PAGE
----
customed to see lands enclosed with thorn hedges; for the animation and variety they communicate to an open and cultivated country, can only be estimated, by contemplating a prospect of which they do not form a part.

The road was enlivened with carriages of va- rious descriptions, but I saw very few foot pas- sengers. Almost every farmer is able to keep what is called an establishment, viz. a horse and calash, and indeed the heat in Lower Canada, during summer, is so extreme, that no person at- tempts to walk any distance except from neces- sity; therefore one seldom sees any of those hum- ble half-gentleman pedestrians, that are so often to be met with on the public roads in Britain, dressed in tarnished clothes, and carrying bun- dles over their shoulders, suspended from the end of their walking-sticks.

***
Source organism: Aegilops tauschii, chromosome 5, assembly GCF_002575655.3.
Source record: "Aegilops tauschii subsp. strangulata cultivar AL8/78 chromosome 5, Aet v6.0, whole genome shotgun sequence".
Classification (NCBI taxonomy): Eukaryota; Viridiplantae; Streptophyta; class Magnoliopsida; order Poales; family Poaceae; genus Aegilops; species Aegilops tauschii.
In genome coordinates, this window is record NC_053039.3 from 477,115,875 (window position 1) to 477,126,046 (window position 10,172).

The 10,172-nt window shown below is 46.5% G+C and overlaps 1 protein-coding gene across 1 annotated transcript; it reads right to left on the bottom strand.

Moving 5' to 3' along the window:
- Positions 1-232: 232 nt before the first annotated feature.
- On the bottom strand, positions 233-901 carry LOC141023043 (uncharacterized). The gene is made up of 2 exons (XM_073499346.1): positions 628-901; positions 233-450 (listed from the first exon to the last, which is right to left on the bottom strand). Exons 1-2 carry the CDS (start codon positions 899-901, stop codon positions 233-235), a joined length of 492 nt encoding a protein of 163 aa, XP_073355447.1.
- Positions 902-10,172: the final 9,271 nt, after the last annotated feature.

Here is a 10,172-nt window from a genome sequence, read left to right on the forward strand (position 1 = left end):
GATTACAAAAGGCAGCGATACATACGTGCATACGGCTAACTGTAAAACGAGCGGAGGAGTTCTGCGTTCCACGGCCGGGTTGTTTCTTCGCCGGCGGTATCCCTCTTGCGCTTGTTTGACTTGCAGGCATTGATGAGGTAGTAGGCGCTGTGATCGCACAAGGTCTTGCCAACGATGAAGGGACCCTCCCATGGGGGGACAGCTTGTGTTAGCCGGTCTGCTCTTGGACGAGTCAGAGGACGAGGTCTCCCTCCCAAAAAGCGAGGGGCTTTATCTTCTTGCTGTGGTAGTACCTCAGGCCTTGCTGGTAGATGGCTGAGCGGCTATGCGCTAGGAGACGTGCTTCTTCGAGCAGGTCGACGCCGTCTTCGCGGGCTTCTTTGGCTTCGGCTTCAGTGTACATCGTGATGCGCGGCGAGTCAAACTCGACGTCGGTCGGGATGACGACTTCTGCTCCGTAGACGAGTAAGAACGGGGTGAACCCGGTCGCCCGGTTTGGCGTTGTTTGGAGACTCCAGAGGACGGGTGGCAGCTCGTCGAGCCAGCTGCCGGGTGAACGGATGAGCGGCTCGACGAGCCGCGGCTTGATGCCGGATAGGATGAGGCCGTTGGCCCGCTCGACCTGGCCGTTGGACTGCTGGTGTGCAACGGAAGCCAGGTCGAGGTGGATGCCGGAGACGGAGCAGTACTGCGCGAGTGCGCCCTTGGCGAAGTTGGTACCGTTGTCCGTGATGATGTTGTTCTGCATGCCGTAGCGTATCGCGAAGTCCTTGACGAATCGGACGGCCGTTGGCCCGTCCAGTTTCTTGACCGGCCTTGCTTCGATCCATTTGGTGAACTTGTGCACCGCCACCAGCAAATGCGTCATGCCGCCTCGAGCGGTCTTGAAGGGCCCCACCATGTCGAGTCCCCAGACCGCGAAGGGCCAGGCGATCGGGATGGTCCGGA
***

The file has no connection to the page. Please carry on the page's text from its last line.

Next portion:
I was much struck with the politeness of the common Canadians. They never passed without uncovering; and when two drivers came within call, they always saluted each other by the word monsieur. The children make a low obeisance to every genteel stranger; and I cannot help men- tioning a trifling incident which was occasioned by this custom. A little boy, who had apparently just begun to walk, stood at the door of a cottage, with an immense broad-rimmed hat upon his head. When I approached, he took it off‘ and